In the early days the police halted the toting of guns by American miners; put an early end to community wars, put the fear of the law into bad Whites and Indians, of which there were many during the 1860Ăs. They went into quick action whenever the Sons of Freedom did their strip tease acts and arson; did outstanding prevention work when the rum runners were active during prohibition days; they removed from circulation many who sold liquor to Indians as well as those trafficking in narcotics. A number of force members laid down their lives in the line of duty.

By August 1950 these were the men who had stood for law and order for the previous 92 years. As they passed out of the picture, the British Columbia Provincial Police Force consisted of 520 men and they became part of our stirring history. They cost the province nearly $2,250,000 per year to administer in 1949-50. Last year similar policing costs exceeded $ 46 million. Now,142 years after the formation of the force there are some 100 Veterans and a known 47 widows of ex-members in the Association, who remember the ˘good old days÷ and many of them meet regularly each month to relive their friendships and memories. Over the years plaques commemorating the history of the force have been presented to many municipal governments to ensure the general public become aware of this important historic police force.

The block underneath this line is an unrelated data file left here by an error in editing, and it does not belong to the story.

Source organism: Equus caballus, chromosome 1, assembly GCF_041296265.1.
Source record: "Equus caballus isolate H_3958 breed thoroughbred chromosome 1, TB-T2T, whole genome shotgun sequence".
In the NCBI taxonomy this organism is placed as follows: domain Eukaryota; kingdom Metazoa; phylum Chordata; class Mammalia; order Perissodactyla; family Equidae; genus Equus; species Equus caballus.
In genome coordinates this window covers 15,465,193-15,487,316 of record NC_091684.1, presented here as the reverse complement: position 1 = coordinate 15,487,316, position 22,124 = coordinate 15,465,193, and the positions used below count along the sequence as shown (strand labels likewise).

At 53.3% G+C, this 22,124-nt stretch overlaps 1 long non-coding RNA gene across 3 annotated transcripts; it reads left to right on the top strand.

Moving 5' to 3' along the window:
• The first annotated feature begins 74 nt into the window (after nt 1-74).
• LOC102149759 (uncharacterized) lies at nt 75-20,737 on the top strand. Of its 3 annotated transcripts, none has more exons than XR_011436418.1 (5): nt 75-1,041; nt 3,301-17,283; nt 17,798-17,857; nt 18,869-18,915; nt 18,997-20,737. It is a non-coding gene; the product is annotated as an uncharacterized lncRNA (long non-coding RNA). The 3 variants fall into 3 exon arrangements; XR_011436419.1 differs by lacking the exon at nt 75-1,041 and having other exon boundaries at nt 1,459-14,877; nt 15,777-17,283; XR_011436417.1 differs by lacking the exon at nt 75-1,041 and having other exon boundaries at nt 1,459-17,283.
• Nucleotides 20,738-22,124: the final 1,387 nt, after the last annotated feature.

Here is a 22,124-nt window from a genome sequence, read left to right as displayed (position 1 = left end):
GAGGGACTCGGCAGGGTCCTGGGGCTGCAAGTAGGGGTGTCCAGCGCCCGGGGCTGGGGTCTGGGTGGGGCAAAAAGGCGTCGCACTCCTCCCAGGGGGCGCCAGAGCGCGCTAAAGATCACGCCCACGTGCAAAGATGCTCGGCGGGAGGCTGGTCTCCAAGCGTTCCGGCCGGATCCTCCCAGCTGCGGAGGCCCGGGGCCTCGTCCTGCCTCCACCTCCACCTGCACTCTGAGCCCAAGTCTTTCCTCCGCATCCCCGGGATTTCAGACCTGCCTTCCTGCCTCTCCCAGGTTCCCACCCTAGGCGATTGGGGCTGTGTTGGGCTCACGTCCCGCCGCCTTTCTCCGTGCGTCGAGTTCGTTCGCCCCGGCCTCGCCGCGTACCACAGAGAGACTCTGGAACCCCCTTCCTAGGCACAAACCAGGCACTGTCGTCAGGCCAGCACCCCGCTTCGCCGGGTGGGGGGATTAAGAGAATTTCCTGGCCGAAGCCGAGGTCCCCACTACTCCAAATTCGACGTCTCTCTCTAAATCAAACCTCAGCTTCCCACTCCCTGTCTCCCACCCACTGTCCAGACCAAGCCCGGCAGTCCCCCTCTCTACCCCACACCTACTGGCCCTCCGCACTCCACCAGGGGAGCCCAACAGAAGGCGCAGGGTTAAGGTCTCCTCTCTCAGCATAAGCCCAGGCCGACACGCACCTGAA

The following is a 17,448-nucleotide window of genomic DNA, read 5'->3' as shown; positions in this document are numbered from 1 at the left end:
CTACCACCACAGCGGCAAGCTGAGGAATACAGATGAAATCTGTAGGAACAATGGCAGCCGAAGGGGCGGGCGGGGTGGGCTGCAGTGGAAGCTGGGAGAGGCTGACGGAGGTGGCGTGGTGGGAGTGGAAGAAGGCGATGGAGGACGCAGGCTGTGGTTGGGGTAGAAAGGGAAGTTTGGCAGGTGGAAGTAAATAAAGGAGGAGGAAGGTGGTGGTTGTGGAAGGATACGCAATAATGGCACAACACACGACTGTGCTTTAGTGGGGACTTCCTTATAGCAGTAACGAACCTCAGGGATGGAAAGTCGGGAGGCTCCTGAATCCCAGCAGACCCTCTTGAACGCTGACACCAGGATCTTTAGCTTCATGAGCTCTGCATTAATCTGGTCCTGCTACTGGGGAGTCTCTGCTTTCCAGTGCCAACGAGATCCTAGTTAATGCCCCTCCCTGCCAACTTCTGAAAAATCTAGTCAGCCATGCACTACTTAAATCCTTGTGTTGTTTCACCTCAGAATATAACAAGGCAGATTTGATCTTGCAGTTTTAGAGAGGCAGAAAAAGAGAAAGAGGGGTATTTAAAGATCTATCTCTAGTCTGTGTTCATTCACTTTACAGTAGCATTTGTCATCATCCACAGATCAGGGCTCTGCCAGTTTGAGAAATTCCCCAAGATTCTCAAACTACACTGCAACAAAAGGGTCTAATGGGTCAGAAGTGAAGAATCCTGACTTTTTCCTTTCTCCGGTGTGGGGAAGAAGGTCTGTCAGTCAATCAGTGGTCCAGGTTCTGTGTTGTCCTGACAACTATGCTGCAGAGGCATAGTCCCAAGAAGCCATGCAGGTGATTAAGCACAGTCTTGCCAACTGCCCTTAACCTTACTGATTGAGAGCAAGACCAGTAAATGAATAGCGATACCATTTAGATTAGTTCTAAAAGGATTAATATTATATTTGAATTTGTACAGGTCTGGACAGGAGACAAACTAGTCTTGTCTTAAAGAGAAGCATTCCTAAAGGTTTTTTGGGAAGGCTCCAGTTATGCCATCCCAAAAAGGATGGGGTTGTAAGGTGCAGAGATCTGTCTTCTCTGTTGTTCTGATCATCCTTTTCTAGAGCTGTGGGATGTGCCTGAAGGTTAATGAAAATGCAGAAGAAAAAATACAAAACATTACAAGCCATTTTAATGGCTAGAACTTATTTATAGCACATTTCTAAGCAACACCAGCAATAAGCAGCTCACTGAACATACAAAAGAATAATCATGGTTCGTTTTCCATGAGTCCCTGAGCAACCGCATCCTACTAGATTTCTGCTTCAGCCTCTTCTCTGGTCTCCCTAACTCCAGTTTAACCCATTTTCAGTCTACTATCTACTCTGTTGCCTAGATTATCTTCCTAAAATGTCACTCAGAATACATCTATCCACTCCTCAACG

J.A.L. (Lon) Godfrey. was born in Saskatvchewan in 1926. Lon joined the Canadian Navy (RCNVR) l944 - 46. He was studying pharmacy and for summer employment joined the B.C.P.Police in l948. After 3 months probation he was transferred to Williams Lake, then transferred to R.C.M.P. in August l950. In 1953 Lon purchased his discharge for personal reasons and went into private business of General Insurance, Real-estate and Notary Public. At present he is the Okanagan Vice President for the B.C.P.P. Vets Assn. He is also a director of the RCMP Vets Okanagan Division. E-mail Lon Godfrey - lgodfrey@silk.net

Eric R. Hallam was born in British Columbia in l926. He joined the Royal Canadian Navy as a boy seaman in l943, purchased a discharge in 1946. Early in l947 Eric joined the B.C.P.Police. Six weeks before the change over took place he was stabbed in his heart and lung. The RCMP demanded he sign a waiver that they would not be responsible if he had heart or lung trouble. He was directed by the compensation board not to sign. After he recovered in l951 Eric Hallam went to the New Westminster City Police. After marrying a local girl he left New Westminster in September of 1952. In December l952 Eric went to the West Vancouver Police where there was a force of nine members. He stayed at West Vancouver until l974 when he left as Deputy Chief with a force of 80 plus employees. The B.C.P.P. Vets Association was formed in 1964 and Eric was secretary for the first l8 years. He was off for about four or five years and the back in one office or another. At present Eric Hallam is both President and Secretary of the B.C.P.P. E-Mail Eric R. Hallam (EricR._Hallam@telus.net)

Red's Bones - The first of a series of short stories concerning the British Columbia Police Department,
written by long-time essayist at The Inditer, D. Grant DeMan.(DeMan's page)

The Inditer Index - - - The Inditer Main Page - - - Email Lon Godfrey - - - Email Eric R. Hallam